The anatomy of the human eye shows that it is anything but “intelligently designed.” It is built upside down and backwards, with photons of light having to travel through the cornea, lens, aqueous fluid, blood vessels, ganglion cells, amacrine cells, horizontal cells, and bipolar cells, before reaching the light sensitive rods and cones that convert the light signal into neural impulses, which are then sent to the visual cortex at the back of the brain for processing into meaningful patterns. For optimal vision, why would an intelligent designer have built an eye upside down and backwards? This “design” only makes sense if natural selection built eyes from available materials, and in the particular configuration of the ancestral organism’s pre-existing organic structures. The eye shows the pathways of evolutionary history, not intelligent design.
7 Evolution is Only A Theory
All branches of science are based on theories, which are grounded in testable hypothesis and explain a large and diverse body of facts about the world. A theory is considered robust if it consistently predicts new phenomena that are subsequently observed. Facts are the world’s data. Theories are explanatory ideas about those data. Constructs and other non-testable statements are not a part of science. The theory of evolution meets all the criteria of good science, as determined by Judge William Overton in the Arkansas creationism trial:
• It is guided by natural law.
• It has to be explanatory by reference to natural law.
• It is testable against the empirical world.
• Its conclusions are tentative.
• It is testable and falsifiable.
If you can find fossil mammals in the same geological strata as trilobites then evolution would be falsified. No one has ever found such contradictory data.
8 Evidence for Human Evolution Has Turned Out to Be Fake, Frauds, or Fanciful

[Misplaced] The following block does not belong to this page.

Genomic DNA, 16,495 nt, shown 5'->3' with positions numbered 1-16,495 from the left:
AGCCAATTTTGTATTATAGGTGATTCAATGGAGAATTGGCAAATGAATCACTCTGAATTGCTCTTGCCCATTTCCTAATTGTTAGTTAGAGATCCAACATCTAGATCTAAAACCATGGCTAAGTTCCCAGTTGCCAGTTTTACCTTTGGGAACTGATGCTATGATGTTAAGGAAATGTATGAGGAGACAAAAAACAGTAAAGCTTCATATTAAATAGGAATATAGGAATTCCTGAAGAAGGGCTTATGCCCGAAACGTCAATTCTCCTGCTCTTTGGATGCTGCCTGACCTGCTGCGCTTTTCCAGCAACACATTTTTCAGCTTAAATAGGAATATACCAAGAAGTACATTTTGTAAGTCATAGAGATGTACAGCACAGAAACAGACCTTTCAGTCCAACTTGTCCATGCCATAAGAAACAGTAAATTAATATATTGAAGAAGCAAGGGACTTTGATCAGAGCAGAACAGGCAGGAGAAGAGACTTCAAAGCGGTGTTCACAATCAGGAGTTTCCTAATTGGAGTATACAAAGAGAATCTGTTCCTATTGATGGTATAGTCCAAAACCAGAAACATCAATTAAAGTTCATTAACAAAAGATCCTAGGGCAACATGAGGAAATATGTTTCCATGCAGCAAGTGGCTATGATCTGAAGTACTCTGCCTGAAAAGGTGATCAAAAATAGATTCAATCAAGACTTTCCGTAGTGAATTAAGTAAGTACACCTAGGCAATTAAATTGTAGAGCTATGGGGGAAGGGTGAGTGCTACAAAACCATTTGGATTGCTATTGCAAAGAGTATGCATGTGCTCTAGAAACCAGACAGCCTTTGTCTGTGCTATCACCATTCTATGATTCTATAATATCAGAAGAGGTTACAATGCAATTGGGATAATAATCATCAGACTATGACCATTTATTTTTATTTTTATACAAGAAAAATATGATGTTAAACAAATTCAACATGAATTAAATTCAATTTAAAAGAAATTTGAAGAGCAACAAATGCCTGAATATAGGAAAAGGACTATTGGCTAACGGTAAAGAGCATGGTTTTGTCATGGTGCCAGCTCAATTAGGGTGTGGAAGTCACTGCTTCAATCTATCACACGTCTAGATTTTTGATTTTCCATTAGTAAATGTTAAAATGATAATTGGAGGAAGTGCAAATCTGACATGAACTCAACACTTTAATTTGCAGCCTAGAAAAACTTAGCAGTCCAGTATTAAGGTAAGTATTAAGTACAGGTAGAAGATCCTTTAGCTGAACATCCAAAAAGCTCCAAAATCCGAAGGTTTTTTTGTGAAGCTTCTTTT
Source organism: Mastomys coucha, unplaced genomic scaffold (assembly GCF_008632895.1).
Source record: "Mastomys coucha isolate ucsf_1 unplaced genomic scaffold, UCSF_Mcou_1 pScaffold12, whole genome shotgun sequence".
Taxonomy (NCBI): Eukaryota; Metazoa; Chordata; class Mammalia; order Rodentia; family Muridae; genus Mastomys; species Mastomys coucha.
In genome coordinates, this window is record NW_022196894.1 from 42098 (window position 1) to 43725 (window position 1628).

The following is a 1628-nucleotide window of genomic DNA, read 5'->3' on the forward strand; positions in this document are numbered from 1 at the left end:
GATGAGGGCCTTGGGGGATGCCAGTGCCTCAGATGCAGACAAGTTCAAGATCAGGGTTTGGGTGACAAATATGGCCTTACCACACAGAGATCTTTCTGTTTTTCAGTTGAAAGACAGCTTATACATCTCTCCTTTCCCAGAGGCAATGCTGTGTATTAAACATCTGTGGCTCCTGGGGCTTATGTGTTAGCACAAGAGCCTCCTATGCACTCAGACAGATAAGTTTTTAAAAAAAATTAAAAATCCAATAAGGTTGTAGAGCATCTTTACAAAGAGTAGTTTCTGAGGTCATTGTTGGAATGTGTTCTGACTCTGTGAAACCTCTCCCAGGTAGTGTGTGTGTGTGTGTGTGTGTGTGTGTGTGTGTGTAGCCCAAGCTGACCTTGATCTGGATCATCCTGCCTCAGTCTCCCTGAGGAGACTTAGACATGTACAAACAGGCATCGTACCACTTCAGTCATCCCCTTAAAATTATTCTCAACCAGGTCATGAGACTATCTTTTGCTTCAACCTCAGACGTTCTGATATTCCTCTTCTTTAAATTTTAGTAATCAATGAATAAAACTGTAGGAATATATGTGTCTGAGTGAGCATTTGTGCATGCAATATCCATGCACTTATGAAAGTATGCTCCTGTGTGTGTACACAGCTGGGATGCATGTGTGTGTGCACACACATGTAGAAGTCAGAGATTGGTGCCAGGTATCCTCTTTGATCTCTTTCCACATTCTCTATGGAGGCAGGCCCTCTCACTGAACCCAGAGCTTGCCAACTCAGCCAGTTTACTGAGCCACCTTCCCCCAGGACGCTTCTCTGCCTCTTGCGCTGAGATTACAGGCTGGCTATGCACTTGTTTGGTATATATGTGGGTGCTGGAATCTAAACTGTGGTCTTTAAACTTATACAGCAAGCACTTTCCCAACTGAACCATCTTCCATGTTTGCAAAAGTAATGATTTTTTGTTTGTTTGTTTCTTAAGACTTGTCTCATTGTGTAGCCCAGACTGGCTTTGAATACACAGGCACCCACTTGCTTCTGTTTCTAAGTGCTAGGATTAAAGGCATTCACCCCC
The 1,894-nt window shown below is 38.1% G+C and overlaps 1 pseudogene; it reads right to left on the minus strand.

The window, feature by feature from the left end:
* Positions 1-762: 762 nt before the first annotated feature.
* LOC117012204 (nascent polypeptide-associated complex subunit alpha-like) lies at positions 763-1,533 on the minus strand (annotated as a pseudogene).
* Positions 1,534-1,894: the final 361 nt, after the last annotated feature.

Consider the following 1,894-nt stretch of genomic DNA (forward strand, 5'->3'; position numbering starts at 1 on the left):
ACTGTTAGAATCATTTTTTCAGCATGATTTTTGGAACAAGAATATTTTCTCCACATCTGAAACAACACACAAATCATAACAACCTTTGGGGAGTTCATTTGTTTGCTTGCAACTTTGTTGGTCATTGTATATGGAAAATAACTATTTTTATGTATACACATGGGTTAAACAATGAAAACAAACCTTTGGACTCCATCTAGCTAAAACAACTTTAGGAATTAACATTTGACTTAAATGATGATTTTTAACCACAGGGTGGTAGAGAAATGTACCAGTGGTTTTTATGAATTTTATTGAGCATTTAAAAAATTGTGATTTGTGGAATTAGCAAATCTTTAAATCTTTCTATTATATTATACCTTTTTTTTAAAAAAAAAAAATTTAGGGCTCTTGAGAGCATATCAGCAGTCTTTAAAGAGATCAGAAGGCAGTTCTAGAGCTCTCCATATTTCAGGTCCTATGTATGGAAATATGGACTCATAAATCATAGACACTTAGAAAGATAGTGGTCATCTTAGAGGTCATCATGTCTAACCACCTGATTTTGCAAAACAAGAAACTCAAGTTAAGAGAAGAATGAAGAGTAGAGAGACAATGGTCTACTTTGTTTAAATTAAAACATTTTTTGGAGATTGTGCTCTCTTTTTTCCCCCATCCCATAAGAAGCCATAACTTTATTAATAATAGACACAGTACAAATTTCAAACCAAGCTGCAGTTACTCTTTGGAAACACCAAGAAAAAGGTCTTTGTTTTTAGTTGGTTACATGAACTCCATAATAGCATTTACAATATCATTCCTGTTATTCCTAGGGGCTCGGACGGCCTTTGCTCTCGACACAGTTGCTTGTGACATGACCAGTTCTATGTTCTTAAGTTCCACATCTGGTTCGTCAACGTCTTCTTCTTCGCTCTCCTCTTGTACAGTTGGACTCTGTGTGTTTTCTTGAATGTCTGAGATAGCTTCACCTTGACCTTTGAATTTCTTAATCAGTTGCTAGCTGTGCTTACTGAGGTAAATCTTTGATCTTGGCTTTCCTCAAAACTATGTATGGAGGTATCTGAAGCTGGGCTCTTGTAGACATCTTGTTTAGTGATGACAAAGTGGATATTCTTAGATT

Eager to discredit evolution, creationists ignore hominid fossil discoveries and cherry pick examples of hoaxes and mistakes in the belief that mistakes in science are a sign of weakness. This is a gross misunderstanding of the nature of science, which constantly advances by using both its mistakes and the successes. Its ability to build cumulatively on the past is how science progresses. The self-correcting feature of the scientific method is one of its most powerful assets. Hoaxes like Piltdown Man, and honest mistakes like Nebraska Man, Calaveras Man, and Hespero-pithecus, are, in time, corrected. In fact, it wasn’t creationists who exposed these errors, it was scientists who did so. Creationists simply read about the scientific exposé of these errors, and then duplicitously claimed them as their own.
9 The Second Law of Thermodynamics Proves That Evolution is Impossible
The Second Law of Thermodynamics applies to closed, isolated systems. Since the Earth receives a constant input of energy from the sun—it is an open-dissipative system—entropy may decrease and order increase (though the sun itself is running down in the process). Thus, the Earth is not strictly a closed system and life may evolve without violating natural law. As long as the sun is burning, life may continue thriving and evolving, just like automobiles may be prevented from rusting, burgers can be heated in ovens, and all manner of things in apparent violation of Second Law entropy may continue. But as soon as the sun burns out, entropy will take its course and life on Earth will cease.
10 Evolution Can’t Account For Morality
As a social primate species we evolved a deep sense of right and wrong in order to accentuate and reward reciprocity and cooperation, and to attenuate and punish excessive selfishness and free riding. As well, evolution created the moral emotions that tell us that lying, adultery, and stealing are wrong because they destroy trust in human relationships that depend on truth-telling, fidelity, and respect for property. It would not be possible for a social primate species to survive without some moral sense. On the constitution of human nature is built the constitutions of human societies.